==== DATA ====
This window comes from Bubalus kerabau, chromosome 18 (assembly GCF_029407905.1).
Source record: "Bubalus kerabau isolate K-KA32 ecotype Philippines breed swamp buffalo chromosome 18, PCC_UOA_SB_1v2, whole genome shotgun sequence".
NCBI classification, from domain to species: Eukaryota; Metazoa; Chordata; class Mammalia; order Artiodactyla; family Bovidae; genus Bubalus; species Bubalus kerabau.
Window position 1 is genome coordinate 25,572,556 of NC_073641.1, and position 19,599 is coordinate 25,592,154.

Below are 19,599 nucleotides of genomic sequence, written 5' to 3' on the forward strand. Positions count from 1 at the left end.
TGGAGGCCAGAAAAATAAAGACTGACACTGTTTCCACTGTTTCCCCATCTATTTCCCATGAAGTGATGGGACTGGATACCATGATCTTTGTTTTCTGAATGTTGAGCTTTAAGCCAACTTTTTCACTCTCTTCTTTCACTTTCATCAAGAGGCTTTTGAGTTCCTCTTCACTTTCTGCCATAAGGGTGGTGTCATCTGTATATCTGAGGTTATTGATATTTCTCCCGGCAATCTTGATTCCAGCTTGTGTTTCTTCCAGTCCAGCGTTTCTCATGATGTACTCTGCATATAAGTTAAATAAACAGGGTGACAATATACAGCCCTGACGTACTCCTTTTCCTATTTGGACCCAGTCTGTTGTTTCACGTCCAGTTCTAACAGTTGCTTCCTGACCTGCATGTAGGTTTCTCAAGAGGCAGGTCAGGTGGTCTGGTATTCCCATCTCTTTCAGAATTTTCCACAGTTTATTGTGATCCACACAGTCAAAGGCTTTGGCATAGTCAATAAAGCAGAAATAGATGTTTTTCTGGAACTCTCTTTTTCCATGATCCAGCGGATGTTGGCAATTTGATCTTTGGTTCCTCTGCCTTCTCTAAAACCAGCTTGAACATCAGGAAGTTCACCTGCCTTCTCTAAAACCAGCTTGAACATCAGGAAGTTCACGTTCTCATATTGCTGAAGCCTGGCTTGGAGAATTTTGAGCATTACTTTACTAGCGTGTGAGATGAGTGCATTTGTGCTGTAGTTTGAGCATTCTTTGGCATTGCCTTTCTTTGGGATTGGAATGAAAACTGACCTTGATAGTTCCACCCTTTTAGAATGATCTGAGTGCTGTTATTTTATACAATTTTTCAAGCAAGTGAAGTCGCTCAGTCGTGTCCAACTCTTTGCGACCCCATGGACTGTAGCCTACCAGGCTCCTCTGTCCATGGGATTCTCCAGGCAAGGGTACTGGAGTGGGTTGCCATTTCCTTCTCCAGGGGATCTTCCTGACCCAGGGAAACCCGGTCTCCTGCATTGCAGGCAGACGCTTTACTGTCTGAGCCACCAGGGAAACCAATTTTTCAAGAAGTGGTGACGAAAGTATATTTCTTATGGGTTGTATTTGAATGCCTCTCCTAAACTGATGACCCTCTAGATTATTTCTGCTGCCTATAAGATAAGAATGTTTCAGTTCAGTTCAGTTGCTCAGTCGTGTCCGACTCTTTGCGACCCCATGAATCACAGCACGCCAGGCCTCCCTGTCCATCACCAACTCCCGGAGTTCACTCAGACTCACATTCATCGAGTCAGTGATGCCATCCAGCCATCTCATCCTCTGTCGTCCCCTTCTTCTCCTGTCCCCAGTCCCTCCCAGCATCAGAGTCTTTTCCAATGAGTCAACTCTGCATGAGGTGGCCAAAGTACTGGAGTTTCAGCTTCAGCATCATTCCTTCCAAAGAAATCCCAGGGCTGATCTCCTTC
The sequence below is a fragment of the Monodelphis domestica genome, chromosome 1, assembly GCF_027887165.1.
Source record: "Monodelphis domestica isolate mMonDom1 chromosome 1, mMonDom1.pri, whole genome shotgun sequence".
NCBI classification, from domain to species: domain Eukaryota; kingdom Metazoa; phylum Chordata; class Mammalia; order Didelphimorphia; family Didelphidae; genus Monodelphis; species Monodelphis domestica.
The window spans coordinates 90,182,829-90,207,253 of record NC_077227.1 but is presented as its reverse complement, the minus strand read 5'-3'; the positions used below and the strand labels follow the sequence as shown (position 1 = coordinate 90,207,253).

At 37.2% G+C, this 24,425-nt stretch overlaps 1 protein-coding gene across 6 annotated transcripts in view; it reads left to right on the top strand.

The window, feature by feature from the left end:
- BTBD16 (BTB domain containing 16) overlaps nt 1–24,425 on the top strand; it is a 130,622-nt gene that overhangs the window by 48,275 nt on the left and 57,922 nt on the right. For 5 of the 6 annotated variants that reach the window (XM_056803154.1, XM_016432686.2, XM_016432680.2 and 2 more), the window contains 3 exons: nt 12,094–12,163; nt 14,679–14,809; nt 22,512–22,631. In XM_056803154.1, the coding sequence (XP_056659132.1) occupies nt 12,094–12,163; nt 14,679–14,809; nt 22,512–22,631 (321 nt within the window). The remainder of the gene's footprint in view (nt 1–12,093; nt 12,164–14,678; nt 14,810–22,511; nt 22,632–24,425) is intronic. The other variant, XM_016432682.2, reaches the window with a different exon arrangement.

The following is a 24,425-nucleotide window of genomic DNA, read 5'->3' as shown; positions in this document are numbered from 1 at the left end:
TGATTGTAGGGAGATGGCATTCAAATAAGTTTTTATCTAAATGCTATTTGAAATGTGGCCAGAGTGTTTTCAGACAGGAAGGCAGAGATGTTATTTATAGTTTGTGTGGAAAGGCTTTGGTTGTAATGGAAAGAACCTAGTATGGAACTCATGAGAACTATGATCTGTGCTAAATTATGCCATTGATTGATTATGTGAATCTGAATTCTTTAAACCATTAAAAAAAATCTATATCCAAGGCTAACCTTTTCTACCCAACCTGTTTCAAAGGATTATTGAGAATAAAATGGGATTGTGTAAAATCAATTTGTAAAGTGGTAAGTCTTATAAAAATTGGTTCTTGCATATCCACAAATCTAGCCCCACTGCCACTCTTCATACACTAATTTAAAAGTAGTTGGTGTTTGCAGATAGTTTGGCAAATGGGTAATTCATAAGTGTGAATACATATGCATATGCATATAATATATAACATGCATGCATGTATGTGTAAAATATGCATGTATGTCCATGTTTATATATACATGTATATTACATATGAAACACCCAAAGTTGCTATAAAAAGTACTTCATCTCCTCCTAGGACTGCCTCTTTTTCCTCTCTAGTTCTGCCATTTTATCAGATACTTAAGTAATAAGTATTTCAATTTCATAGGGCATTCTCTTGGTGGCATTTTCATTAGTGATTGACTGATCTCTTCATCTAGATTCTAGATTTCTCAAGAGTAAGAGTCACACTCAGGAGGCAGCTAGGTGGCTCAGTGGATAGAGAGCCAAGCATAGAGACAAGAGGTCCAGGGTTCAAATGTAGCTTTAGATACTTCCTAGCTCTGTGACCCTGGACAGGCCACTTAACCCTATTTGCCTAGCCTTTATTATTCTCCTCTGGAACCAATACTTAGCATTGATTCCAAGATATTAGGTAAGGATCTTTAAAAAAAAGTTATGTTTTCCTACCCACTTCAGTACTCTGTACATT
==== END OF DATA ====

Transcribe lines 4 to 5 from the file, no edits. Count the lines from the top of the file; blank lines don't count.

Window position 1 is genome coordinate 25,572,556 of NC_073641.1, and position 19,599 is coordinate 25,592,154.

Below are 19,599 nucleotides of genomic sequence, written 5' to 3' on the forward strand. Positions count from 1 at the left end.